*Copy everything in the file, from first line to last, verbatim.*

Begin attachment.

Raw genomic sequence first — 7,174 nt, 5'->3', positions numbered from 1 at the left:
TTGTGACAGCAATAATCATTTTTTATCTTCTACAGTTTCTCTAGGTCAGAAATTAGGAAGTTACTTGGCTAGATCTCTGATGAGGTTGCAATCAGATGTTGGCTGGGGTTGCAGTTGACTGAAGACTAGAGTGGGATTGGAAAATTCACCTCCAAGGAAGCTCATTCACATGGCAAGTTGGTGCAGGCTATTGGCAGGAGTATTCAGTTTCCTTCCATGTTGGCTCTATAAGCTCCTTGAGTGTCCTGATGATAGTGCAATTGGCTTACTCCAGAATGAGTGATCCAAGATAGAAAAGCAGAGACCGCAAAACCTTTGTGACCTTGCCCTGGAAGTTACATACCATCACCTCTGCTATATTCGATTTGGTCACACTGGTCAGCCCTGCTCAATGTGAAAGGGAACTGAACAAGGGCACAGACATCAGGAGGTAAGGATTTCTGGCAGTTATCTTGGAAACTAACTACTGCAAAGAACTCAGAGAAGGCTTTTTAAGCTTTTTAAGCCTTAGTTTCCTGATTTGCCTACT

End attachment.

Raw genomic sequence first — 7,174 nt, 5'->3', positions numbered from 1 at the left:
TTGTGACAGCAATAATCATTTTTTATCTTCTACAGTTTCTCTAGGTCAGAAATTAGGAAGTTACTTGGCTAGATCTCTGATGAGGTTGCAATCAGATGTTGGCTGGGGTTGCAGTTGACTGAAGACTAGAGTGGGATTGGAAAATTCACCTCCAAGGAAGCTCATTCACATGGCAAGTTGGTGCAGGCTATTGGCAGGAGTATTCAGTTTCCTTCCATGTTGGCTCTATAAGCTCCTTGAGTGTCCTGATGATAGTGCAATTGGCTTACTCCAGAATGAGTGATCCAAGATAGAAAAGCAGAGACCGCAAAACCTTTGTGACCTTGCCCTGGAAGTTACATACCATCACCTCTGCTATATTCGATTTGGTCACACTGGTCAGCCCTGCTCAATGTGAAAGGGAACTGAACAAGGGCACAGACATCAGGAGGTAAGGATTTCTGGCAGTTATCTTGGAAACTAACTACTGCAAAGAACTCAGAGAAGGCTTTTTAAGCTTTTTAAGCCTTAGTTTCCTGATTTGCCTACT